Grounds Management

Winterizing Your Irrigation System: What’s the Process?

In yesterday’s post, we took a quick look at professional and do-it-yourself (DIY) options for winterizing your irrigation systems, with a deeper focus on choosing the right equipment for the job. Today, we’ll take a walk through the process of winterizing, once you have all your equipment—including an appropriately sized air compressor—in place.

water sprinklers watering the lawn

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Shut Off the Water Supply

To get the ball rolling on the project, make sure you’ve got the water supply turned off. Depending on how your system was designed and installed, the on/off valve could be located in one of many locations: in an outbuilding, a basement, a crawl space, or an underground valve box. For another example, the irrigation system controls at our office are housed in an indoor closet near the building entrance.

In some instances, there will be another stop and waste valve located underground, possibly up to 5 feet below surface level. If that’s the case, there should be a special long key that will allow you to close the valve. If you feel like you have to force the valve shut, stop and call a service technician to assist.

Address Pump and Backflow Devices

Not all systems require these components, but if your system has them, it’s vital that these be taken care of ahead of freezing temperatures.

Should your system have a pump, be sure to drain it, and if possible, remove it from the system and bring it indoors. If the pump is not removable, drain it and then wrap it with insulation to protect it from the cold.

Backflow devices are required for any irrigation system that utilizes the same water supply as the rest of the building. While this is often the case for a residential system, commercial systems may be connected to their own water source.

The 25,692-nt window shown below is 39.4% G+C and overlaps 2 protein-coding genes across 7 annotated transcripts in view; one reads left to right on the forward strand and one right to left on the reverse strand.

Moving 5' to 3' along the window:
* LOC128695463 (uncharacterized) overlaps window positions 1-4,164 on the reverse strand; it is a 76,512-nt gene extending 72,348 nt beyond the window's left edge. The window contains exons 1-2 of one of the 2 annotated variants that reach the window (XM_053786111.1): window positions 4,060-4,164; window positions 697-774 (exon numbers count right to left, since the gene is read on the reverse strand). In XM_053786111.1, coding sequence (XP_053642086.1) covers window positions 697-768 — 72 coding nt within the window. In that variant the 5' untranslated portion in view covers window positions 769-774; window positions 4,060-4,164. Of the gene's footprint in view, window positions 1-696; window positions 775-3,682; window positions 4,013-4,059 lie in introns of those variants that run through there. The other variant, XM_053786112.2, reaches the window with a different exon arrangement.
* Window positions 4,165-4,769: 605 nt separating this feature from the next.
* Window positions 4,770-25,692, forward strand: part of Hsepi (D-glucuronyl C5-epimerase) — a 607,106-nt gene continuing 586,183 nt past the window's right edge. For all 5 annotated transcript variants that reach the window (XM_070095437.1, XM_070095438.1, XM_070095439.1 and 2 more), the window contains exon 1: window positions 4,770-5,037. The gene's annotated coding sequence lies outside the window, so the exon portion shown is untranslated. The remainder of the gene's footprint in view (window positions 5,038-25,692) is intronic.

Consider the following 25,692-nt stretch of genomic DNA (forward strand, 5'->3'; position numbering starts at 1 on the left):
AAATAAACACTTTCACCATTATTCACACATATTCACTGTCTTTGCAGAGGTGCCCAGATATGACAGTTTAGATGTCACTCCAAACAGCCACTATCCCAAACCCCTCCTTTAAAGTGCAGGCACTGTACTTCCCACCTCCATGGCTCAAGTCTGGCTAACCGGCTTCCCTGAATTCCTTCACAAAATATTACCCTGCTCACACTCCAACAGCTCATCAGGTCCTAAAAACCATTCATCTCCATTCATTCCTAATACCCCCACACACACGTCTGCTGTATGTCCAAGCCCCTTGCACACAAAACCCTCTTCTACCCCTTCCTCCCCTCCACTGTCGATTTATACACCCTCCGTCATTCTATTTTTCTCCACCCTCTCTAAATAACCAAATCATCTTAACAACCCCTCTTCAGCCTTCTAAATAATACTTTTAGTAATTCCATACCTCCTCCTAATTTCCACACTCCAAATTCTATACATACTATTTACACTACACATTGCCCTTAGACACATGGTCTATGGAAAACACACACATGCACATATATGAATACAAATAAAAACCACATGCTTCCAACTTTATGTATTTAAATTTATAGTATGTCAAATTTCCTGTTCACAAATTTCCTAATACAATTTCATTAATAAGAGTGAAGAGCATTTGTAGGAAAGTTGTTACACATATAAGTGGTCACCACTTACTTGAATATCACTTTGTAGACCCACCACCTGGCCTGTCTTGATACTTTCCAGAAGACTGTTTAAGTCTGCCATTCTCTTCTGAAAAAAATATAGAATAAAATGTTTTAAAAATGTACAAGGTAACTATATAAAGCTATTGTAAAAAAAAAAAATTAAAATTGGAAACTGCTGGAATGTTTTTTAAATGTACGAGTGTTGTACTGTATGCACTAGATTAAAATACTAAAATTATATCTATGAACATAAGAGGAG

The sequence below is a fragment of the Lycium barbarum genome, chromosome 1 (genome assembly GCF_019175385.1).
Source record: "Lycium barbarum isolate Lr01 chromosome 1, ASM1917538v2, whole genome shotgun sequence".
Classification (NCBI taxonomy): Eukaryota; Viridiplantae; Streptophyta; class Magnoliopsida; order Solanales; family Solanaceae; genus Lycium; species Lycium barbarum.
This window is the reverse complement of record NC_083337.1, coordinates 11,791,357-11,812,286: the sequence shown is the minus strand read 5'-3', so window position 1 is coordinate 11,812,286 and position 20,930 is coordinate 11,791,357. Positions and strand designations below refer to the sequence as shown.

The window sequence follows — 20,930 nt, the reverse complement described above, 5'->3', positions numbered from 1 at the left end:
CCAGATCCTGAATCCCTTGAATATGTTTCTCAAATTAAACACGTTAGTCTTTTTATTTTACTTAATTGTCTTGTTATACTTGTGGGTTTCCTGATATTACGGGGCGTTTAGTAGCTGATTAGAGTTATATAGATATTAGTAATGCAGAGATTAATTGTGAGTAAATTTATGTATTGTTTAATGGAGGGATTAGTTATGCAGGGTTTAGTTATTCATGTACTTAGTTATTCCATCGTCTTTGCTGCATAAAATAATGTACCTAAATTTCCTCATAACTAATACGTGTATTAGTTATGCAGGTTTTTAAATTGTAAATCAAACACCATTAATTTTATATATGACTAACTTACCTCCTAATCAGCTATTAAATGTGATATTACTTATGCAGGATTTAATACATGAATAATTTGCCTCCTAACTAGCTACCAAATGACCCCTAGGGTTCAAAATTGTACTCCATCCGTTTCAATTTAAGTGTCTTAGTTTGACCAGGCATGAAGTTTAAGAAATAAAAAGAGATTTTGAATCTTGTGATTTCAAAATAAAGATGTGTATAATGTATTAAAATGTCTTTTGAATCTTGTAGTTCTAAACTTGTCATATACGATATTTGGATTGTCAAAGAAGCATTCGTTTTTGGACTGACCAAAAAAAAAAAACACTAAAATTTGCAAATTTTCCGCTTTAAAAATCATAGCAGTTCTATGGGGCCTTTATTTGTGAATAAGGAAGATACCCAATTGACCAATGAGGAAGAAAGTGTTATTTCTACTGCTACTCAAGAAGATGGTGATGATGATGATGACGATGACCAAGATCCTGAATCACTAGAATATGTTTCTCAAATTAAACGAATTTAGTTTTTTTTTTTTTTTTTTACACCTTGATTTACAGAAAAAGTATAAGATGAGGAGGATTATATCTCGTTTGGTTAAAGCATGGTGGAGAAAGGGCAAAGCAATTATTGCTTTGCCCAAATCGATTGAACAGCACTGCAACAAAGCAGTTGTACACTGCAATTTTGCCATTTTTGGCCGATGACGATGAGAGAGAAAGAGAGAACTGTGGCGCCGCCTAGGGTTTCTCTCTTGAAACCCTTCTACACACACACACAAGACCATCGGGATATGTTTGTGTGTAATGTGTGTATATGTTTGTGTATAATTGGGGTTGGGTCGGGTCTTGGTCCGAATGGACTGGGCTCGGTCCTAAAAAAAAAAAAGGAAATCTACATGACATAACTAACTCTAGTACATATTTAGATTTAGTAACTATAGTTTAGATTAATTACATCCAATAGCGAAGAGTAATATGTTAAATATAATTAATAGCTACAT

There are a few different types of backflow devices, with each requiring a different process for winterizing:

  • Atmospheric Vacuum Breaker (AVB): AVB devices are installed downstream from each zone control valve and are winterized when the zone it controls is blown out. While they’re the easiest of the backflow devices to winterize, it is not legal to install them in every water district. If you have questions about what kinds of devices are usable in your area, reach out to your local water authority or planning/building/zoning office.
  • Pressure Vacuum Breaker (PVB) or Reduced Pressure (RP): These devices are much more sensitive than their AVB counterparts. Therefore, they should never, under any circumstances, be blown out. The internal components of PVB/RP devices are likely to melt (especially the rubber seals) due to the friction caused by compressed air moving through them. Therefore, they need to be drained. The process is a little different depending on your setup. There are a number of helpful how-to videos on YouTube that show how the different backflow preventers work and the best way to service them.

Another option would be to drain your backflow device and remove it from the system for storage over the winter.

Technician Servicing Irrigation System

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Blowing Out the Irrigation System

With the upstream components drained and removed (or at least protected), it’s time to get the water out of the system. You’ll want to blow out each zone individually, so be sure to only open one valve at a time. Typically, it’s best to start the process with the last line in the system, or the valve controlling the water flow to the highest elevation. As these pipes tend to run the farthest from the water source, they tend to take longer to blow out, with the process speeding up for each additional line you service.

During the process, you need to keep a close eye on the pounds per square inch (psi) output from the air compressor and, if you can, the temperature of the air it’s putting out. If the air temperature is too hot, or if you see the temperature increasing, adding an additional length of hose should help cool the air down before it damages your system.

It’s also important to run the compressor only as long as it takes to effectively blow out the water. Once the water stops coming out of the sprinkler heads, shut the compressor down immediately to prevent any damage to the line.

Once the first line is done, close the valve and move to the next one in the system. Don’t forget to move the air compressor to the next line or to open the next valve. Missing these steps could create a bigger headache.

For the best results, you’ll want to repeat the entire process for each line. This will help get rid of any residual water left in the pipes or sprinkler heads. Also, it’s better to have two shorter blowout cycles than one long one, as the friction from dry air moving through the pipes could damage them. Keep two things in mind, though: Never run the air compressor longer than needed, and never run the compressor with all the valves closed, unless you’d like to risk a catastrophic system failure.

 

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